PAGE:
The accelerator hypothesis offers a new explanation for type 1 diabetes, and a new approach to its prevention.
What is diabetes?
Diabetes is caused by a high blood sugar, due to failure of the body’s beta cells to make enough insulin.
Insulin regulates blood sugar levels, and type 1 diabetes needs to be treated with injections of insulin because there is none left in the body. It is important to keep blood sugar levels as even as possible with the right amount of insulin. When sugar levels go too high, you will feel tired and thirsty. When they drop too low, you may feel light-headed, shaky and sweaty. Diabetes can be managed, and life can be good. Lots of men and women have won Olympic medals despite type 1 diabetes. Life has to be disciplined, but the highs and lows can often be avoided and complications prevented.
Why is type 1 diabetes special?
Type 1 diabetes is distinctive because its genetic component is random. As a result, the disease usually turns up unexpectedly in families who have never known diabetes before. Parents wonder why their child, and not the boy next door? Is it my fault? No, it’s because of the genes. The type 1 diabetes genes are distributed randomly throughout the population, but it needs a double dose (one dose from each parent) to be fully active, so it strikes indiscriminately.
The accelerator hypothesis
The beta cell is central to type 1 diabetes – it is only when the majority of beta cells stop working that type 1 diabetes develops, and treatment with insulin is needed. We believe that the destruction of beta cells speeds up when beta cells are made to work too hard (a state called beta cell stress), and that this is critical to the development of type 1 diabetes . This is known as the accelerator hypothesis. We want to protect beta cells from this destruction, by reducing beta cell stress. Metformin is a drug which can reduce beta cell stress, and is safe in children. We want to find out if using this drug in children at high risk of type 1 diabetes can protect their beta cells, prevent the diabetes, and avoid the need for insulin.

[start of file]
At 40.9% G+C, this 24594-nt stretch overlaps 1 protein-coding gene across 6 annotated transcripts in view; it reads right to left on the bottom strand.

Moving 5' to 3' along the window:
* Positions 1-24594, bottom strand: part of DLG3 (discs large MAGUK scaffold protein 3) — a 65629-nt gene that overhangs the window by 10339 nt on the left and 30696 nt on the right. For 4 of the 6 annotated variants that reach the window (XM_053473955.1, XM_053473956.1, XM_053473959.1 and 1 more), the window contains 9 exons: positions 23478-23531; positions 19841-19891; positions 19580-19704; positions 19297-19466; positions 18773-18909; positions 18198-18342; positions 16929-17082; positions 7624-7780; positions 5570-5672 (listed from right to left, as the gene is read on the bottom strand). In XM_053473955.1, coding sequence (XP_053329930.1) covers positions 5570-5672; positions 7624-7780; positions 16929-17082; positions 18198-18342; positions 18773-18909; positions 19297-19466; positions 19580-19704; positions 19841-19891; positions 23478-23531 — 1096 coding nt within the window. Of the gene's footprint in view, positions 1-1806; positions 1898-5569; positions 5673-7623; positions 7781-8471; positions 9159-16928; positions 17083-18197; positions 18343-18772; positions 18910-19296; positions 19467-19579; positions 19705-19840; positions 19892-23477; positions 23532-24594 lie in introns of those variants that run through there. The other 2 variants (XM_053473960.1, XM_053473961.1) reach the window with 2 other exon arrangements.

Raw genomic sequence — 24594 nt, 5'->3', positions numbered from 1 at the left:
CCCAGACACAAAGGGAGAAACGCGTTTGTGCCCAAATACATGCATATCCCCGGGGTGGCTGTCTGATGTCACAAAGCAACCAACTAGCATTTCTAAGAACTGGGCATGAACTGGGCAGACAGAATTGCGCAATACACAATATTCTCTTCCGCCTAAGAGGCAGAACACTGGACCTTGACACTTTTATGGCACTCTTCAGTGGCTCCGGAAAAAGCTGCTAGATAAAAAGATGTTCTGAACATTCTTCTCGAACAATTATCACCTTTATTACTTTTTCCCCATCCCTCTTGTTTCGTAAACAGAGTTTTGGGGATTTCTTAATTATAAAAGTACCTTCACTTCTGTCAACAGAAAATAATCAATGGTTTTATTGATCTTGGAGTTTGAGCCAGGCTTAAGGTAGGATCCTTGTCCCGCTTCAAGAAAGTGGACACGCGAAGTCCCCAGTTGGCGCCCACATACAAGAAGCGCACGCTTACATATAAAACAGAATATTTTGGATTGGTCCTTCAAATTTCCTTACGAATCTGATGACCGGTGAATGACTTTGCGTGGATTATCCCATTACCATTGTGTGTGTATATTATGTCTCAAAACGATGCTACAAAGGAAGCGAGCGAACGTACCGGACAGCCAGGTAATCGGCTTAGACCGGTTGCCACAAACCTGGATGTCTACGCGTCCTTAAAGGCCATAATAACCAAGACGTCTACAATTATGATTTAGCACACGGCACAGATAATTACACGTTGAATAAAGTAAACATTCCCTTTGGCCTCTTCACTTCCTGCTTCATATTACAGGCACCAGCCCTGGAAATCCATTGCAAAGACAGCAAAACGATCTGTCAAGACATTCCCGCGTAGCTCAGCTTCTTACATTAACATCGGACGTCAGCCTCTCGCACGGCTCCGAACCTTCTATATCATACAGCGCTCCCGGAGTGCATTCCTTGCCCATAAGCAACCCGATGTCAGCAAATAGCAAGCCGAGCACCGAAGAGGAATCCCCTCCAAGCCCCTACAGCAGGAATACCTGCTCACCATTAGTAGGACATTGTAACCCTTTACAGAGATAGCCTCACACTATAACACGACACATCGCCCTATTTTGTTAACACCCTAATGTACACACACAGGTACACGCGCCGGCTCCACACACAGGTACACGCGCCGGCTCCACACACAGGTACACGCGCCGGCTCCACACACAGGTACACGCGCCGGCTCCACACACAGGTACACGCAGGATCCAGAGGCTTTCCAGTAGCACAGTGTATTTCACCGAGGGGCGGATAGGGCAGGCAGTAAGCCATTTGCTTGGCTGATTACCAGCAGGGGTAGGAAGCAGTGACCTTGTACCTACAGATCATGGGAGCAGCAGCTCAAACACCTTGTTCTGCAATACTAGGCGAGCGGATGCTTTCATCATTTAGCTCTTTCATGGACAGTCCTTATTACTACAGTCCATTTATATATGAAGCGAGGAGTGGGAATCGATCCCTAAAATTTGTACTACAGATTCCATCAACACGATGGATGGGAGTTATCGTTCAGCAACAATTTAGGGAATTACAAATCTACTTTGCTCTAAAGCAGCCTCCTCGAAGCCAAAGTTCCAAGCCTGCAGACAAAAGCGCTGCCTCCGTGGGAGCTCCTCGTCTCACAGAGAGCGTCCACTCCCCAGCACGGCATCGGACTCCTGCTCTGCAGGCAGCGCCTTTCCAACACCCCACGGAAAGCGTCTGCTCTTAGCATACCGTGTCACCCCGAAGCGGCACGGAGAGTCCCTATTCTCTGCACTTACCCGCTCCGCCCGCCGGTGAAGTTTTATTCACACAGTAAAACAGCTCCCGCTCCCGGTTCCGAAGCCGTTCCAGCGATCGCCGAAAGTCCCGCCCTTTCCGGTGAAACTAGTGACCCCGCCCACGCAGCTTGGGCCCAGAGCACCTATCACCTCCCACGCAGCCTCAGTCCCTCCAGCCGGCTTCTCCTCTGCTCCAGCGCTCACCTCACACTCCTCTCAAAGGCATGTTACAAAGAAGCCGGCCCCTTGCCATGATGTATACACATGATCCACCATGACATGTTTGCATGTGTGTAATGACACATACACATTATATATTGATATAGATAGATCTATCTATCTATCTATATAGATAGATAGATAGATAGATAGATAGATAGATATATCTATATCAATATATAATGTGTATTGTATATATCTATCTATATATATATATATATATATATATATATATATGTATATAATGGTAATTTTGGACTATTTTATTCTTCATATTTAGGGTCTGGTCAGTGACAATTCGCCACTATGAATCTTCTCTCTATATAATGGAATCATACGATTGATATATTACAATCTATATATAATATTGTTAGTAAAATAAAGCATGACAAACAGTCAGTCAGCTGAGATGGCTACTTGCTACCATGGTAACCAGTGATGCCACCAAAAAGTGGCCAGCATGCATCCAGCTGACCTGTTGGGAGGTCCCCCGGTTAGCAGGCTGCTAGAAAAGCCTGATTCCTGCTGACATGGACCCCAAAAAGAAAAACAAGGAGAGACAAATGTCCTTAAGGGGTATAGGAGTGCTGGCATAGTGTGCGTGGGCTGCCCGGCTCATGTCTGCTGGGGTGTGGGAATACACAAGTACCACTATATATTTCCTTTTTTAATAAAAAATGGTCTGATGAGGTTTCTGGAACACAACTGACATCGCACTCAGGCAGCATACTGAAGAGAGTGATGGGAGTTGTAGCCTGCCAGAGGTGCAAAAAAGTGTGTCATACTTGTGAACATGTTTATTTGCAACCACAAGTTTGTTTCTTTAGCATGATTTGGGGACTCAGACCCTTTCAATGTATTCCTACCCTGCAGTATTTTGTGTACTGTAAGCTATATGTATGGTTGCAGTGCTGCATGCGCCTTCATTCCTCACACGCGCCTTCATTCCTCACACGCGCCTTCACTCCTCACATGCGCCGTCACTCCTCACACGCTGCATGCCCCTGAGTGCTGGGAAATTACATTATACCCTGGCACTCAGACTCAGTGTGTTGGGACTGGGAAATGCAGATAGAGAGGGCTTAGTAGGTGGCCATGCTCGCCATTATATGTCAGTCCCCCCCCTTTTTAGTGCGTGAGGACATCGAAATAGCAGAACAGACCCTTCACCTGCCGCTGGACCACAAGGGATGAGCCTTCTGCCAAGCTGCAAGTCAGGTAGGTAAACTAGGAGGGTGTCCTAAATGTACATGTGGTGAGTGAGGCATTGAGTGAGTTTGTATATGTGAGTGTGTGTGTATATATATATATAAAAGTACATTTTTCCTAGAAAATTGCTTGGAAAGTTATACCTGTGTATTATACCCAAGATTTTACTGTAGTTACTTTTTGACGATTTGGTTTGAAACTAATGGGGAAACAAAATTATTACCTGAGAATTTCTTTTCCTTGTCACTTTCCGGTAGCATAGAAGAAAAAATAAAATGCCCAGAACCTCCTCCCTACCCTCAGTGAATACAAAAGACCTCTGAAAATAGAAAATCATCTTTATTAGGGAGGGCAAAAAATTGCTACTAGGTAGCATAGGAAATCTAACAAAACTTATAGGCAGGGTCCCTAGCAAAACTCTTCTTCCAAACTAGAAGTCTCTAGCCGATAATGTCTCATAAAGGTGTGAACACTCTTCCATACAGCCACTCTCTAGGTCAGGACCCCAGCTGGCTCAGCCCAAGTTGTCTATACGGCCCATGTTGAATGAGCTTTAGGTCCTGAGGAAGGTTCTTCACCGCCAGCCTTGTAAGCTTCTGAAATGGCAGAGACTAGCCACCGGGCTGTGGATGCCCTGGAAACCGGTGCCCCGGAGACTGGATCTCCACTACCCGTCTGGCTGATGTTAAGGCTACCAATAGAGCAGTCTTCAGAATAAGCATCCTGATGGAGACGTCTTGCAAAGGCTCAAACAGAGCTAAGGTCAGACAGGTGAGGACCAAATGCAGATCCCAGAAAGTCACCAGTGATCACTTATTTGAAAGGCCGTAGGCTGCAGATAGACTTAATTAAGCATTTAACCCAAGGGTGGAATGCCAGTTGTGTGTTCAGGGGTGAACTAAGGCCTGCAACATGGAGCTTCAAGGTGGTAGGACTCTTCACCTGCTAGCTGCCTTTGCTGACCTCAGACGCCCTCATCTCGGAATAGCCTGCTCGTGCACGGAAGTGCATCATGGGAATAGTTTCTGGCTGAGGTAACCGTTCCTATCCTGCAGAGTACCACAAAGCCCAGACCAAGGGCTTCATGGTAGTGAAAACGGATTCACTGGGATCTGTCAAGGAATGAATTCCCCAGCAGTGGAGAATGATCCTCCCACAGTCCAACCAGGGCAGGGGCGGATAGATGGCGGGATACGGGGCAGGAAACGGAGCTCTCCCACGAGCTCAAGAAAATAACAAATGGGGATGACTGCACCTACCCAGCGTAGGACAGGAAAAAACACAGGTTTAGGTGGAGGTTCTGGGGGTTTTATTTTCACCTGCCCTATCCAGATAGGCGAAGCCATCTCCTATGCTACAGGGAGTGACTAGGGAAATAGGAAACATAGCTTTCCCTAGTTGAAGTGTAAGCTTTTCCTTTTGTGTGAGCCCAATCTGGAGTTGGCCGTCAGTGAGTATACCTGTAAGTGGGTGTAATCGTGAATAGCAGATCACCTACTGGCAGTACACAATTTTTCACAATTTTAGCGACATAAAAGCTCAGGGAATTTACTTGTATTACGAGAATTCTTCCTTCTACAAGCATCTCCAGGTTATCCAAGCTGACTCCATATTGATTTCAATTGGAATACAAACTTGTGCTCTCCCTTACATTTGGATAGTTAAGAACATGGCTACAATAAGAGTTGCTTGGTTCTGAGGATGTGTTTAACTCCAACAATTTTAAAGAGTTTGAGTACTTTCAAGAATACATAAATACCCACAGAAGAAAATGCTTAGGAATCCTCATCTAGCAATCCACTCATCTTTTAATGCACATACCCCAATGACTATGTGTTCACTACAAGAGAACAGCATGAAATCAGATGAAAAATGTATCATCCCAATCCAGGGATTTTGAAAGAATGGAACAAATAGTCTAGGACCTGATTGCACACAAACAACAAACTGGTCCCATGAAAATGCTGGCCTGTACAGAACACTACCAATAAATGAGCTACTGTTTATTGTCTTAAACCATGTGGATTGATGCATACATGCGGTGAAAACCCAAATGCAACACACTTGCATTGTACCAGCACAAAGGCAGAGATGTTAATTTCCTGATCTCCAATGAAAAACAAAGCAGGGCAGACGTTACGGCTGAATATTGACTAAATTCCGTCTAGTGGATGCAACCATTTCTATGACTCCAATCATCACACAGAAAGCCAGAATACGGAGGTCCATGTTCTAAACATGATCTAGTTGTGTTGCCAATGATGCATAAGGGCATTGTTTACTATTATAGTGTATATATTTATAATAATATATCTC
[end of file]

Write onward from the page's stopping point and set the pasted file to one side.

Most diseases are clear cut – you either have them, or you don’t. Diabetes is different. We are born with a large reserve of beta cells, but gradually lose them over a lifetime. We are all, in a sense, moving towards diabetes. Most people get by with plenty to spare but, if the loss is accelerated for any reason, diabetes will appear. Beta cell loss is accelerated by making them work too hard, a risk for everyone in our modern environment. Stressed beta cells may also produce signals that healthy beta cells do not, and these signals may be important in driving the immune response that destroys beta cells in type 1 diabetes.
We believe that the combination of beta cell stress and ‘type 1’ genes may be central to type 1 diabetes. The genes – wildcards if you like – play a key role because they greatly accelerate the loss of beta cells, yet are unavoidable and random. So random that only one or two families out of every ten in which type 1 diabetes appears will have known type 1 diabetes before. Those who don’t carry the genes (the large majority of people) are unlikely to get diabetes while they’re young – they simply take their lifetime chance along with the rest of us.
The reasoning behind the hypothesis is backed up by a lot of published observations, but needs to be formally tested. The approach we will take is to protect the beta cells from stress in the hope that they will not ‘switch on’ the immune reaction.